Legal Review and Commentary

Overdose of aminophylline leads to $456,600 verdict

News: Upon the premature birth of a baby, a doctor recommended a dose of aminophylline to treat the brief pauses in the infant's breathing. However, nurses gave the baby 10 times the ordered dosage, and the infant immediately became agitated and began to experience an accumulation of fluid in his lungs. After the newborn was transferred to a nearby children's hospital, doctors conducted blood volume exchange transfusions to cleanse his bloodstream of the drug, and they drained the blood and excess fluids from the baby's brain. Although the doctors saved the baby's life, he now requires a permanent shunt to drain fluid from his brain, and the long-lasting effects of his injuries are unknown. Following a lawsuit alleging negligence against the first hospital, a jury awarded the baby and his family $456,600 in damages.

Background: During the last term of her pregnancy, a woman had been experiencing a variety of problems with her fetus, including in utero hemorrhage, fetal heart rate decelerations, and pre-eclampsia, a condition that was preventing the placenta from receiving enough blood. Six weeks before her due date, the woman rushed to the hospital in labor and prematurely gave birth to a baby boy weighing only 3½ pounds. Medical staff noted that the placenta exhibited localized areas of calcium deposition, known as infarcts, and doctors diagnosed the newborn with congenital heart disease.

Only five hours after birth, the baby developed apnea, a condition characterized by brief pauses in the infant's breathing pattern. The condition most likely occurred when the part of the baby's brain that controlled his breathing did not start, or failed to maintain, his breathing process properly. Recognizing that a few short apneas can be fairly common in premature infants due to the immaturity of their brain respiratory centers, the baby's physician took no chances. To stimulate respiration so that the baby would breathe normally, the doctor ordered an infusion of aminophylline, a bronchodilator drug that would attempt to open the infant's lung passages.

Unfortunately, the hospital staff gave the baby 10 times the amount of aminophylline ordered by the physician, and it was a highly toxic and potentially lethal dose. Although the drug should have been contained to a therapeutic range of 6 mcg to 13 mcg per ml, the overdosage subsequently raised the boy's blood serum levels of aminophylline to 77, and on recheck to 91.8. Within hours of the introduction of aminophylline, the baby became fussy and agitated, and he began grunting and flaring his nostrils. His breathing became labored, and he developed respiratory distress and pulmonary edema, characterized by swelling and an accumulation of fluid in his lungs.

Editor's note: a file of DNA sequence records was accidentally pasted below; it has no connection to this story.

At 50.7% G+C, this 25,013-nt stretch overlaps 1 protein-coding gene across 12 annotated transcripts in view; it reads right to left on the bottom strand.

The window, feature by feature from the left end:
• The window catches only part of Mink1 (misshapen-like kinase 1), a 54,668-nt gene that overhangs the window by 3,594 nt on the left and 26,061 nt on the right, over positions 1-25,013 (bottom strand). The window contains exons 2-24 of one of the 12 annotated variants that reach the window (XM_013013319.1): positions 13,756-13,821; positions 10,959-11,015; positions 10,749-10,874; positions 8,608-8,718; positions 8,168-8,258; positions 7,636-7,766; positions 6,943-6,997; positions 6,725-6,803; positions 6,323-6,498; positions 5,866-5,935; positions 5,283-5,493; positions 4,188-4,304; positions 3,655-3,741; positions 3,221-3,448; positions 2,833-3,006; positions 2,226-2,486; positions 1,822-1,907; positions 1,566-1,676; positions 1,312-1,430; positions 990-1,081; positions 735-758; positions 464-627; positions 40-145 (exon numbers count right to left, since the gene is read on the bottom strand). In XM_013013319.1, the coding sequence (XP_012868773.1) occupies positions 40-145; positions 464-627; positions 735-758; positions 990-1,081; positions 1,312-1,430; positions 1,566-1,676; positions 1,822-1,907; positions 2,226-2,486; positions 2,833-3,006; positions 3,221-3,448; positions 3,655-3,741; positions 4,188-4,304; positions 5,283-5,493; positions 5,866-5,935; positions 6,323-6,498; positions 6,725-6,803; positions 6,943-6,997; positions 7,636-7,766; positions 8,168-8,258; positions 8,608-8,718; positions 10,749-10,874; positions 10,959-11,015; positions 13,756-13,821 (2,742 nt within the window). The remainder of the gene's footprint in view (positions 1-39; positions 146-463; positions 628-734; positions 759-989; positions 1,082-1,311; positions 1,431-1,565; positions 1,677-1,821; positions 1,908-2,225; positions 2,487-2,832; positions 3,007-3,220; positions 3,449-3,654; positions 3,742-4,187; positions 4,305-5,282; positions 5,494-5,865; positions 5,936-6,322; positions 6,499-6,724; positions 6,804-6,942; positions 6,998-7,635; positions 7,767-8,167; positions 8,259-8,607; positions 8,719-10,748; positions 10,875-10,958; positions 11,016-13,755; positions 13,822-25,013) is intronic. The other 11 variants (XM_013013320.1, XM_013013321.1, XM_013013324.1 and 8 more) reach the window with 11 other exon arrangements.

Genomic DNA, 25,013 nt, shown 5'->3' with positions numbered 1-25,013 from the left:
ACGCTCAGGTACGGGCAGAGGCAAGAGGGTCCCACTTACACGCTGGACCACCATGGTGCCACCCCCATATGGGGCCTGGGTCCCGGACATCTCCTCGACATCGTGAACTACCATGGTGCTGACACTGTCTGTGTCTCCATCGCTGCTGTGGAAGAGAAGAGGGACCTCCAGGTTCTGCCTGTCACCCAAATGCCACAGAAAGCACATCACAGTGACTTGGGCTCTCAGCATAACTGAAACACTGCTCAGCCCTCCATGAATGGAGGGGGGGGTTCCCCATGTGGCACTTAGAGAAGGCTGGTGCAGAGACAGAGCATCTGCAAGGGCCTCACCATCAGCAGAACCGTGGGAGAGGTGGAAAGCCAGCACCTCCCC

Because no one at the hospital had any experience in treating a newborn baby with such a massive overdose of aminophylline or with such high blood serum levels of the drug, medical staff telephoned a poison control center to determine what they should do. Ultimately, the hospital intubated the baby and placed him on mechanical ventilation to breathe. The hospital then transferred the child on an emergency basis to a children's hospital 13 miles away.

The children's hospital administered an admission screening that determined that the baby's aminophylline blood serum levels had risen to 136, a lethal level. Doctors performed multiple blood volume exchange transfusions to cleanse the drug from the infant's bloodstream, but it took five days for the aminophylline levels to return to the therapeutic range. In the meantime, the infant suffered two intraventricular hemorrhages causing head bleeds, and he experienced hydrocephalus, a buildup of spinal fluid inside his brain.

The hospital treated the newborn for six weeks, during which period he underwent five neurosurgical procedures to drain the blood and excess fluids from the ventricles of his brain. Initially, the baby's doctors suspected that he would suffer permanent brain damage. However, the drains successfully alleviated the swelling in the baby's brain, and he currently is quite healthy. He is considered normal in function and above average developmentally. Nevertheless, he requires a permanent ventriculoperitoneal shunt to drain fluid from his brain to his abdominal area to prevent a future development of hydrocephalus, and doctors have diagnosed him with mild diffuse encephalopathy, a generalized slowing of cerebral functioning.